Mads Østberg / Jonas Andersson are on top of a tense three-car battle with Dani Sordo and Thierry Neuville. The Adapta World Rally Team duo climbed from seventh to fourth, but just 8.0sec cover the trio. M-Sport Ford World Rally Team’s Ott Tänak / Kuldar Sikk and Evgeny Novikov / Ilka Minor continued their duel, with Tänak maintaining his advantage in seventh by 14.2sec, despite stalling his engine at the start of stage 15. Martin Prokop / Zdenĕk Hrůza broke a wheel in stage 11 but the Czech Ford National Team pairing climbed to 10th. French pair Julien Maurin / Nicolas Klinger are 13th while Brazil World Rally Team’s Daniel Oliveira / Carlos Magalhaes are 21st.

Tomorrow’s Route

The final leg is the shortest of the weekend and takes competitors north of Strasbourg. After departing the city at 07.50, competitors face two identical loops of three stages before returning to Strasbourg for the finish ceremony at 15.47. Drivers must cover all 61.54km of competition without the opportunity of service. The opening stage of the afternoon loop, the 17.08km Vignoble de Cleebourg, comprises the Power Stage, with bonus points on offer to the fastest three drivers. The last test of each loop runs through the streets of Haguenau.

Source: Ford Racing

shares
comments
 Loeb extends lead in Rallye de France for Citroen
Previous article

Loeb extends lead in Rallye de France for Citroen

Next article

Loeb holds lead in Rallye de France with title in sight

Loeb holds lead in Rallye de France with title in sight
Load comments
Why Loeb v Ogier duel gave the WRC's new hybrid era the ideal start Prime

Why Loeb v Ogier duel gave the WRC's new hybrid era the ideal start

OPINION: Any lingering concerns about the new-for-2022 Rally1 hybrid cars were dispelled by a blockbuster opening round to the World Rally Championship in Monte Carlo. The duel between Sebastien Loeb and Sebastien Ogier created a perfect feel-good story that will carry the series forward into its new era.

WRC
7 h
How Monte masters stole the show as WRC's hybrid era blasted off Prime

How Monte masters stole the show as WRC's hybrid era blasted off

The new Rally1 hybrid cars made their competition debuts in Monte Carlo, but it was two semi-retired drivers who took centre stage in a thrilling battle between two of the World Rally Championship's most successful names. Here's how Sebastien Loeb completed a remarkable return on his M-Sport debut by beating reigning champion Sebastien Ogier

WRC
Jan 24, 2022
The WRC heirs scrapping to assume Ogier's throne in 2022 Prime

The WRC heirs scrapping to assume Ogier's throne in 2022

Eight-time World Rally Championship king Sebastien Ogier has abdicated (well, gone part-time) in 2022, meaning for just the second time in the past decade we will have a different champion this year. We pick out the drivers gunning to take his place and take over the mantle as the WRC's new ruler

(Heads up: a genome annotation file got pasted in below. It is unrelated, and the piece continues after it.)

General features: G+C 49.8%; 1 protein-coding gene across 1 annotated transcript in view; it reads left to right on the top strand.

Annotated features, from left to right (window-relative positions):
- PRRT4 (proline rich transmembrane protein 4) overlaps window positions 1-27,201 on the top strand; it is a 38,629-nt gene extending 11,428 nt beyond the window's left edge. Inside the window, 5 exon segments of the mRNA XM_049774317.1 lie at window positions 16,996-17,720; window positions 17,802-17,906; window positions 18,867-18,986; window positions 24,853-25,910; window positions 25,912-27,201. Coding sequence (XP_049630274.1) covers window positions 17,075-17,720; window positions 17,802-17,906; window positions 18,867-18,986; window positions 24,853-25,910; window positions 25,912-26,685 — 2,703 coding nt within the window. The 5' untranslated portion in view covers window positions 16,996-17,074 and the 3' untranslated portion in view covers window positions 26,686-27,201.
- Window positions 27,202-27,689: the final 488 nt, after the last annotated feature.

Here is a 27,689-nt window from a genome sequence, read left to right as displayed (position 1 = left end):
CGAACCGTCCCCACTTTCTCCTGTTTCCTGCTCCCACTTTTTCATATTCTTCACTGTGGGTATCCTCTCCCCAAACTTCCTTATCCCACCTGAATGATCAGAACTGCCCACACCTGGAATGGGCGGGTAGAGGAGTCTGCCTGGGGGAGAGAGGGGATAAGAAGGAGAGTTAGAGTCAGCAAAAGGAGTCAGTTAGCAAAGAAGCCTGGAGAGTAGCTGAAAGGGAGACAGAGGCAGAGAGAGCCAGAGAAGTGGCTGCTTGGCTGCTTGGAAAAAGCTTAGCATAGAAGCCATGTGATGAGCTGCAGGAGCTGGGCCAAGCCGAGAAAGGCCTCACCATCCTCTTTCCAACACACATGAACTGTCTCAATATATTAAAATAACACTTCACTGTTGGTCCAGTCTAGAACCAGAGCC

WRC
Jan 20, 2022
The WRC star that's earned the right to lead M-Sport's revival Prime

The WRC star that's earned the right to lead M-Sport's revival

Part-time opportunities with Citroen and Hyundai have offered brief glimpses of what Craig Breen can do in a World Rally Championship car. Now signed up by M-Sport to lead it into the WRC's new hybrid era, Breen has been given the chance he's pursued for so long and is determined to make the most of it

WRC
Jan 18, 2022
Why the WRC's 'modern Group B' era was rallying at its bonkers best Prime

Why the WRC's 'modern Group B' era was rallying at its bonkers best

The World Rally Championship has brought down the curtain on the aggressive, aero-laden generation of cars first introduced in 2017 that have been likened to the 1980s Group B icons. As the championship prepares to begin a new era of Rally1 hybrid cars, its stars explain just why the outgoing machines were so special

WRC
Dec 24, 2021
Ranking the top 10 WRC drivers of 2021 Prime

Ranking the top 10 WRC drivers of 2021

On the eve of a new hybrid era for the World Rally Championship, the 2021 season was a blockbuster fought out between Toyota's two top dogs, with a familiar figure eventually emerging on top after a final showdown at Monza. We pick out the 10 best performers from the top class and its supporting cast

WRC
Dec 21, 2021
Why Ogier's WRC swansong was a season to savour Prime

Why Ogier's WRC swansong was a season to savour

He’s shuffling into semi-rally-retirement, but Toyota star Sebastien Ogier was at the peak of his powers in the final season for the high downforce era-World Rally Championship cars. Despite Toyota's domination, there was still much to enjoy as the old master emerged atop a fierce title fight against teammate Elfyn Evans.

WRC
Dec 19, 2021
How WRC legend Ogier will be remembered by his peers Prime

How WRC legend Ogier will be remembered by his peers

After winning his eighth WRC title, Sebastien Ogier has drawn the curtain on his full-time rallying career. To understand Ogier's legacy, many of his former rivals, team-mates and colleagues have shared their thoughts on a vastly successful career

WRC
Nov 26, 2021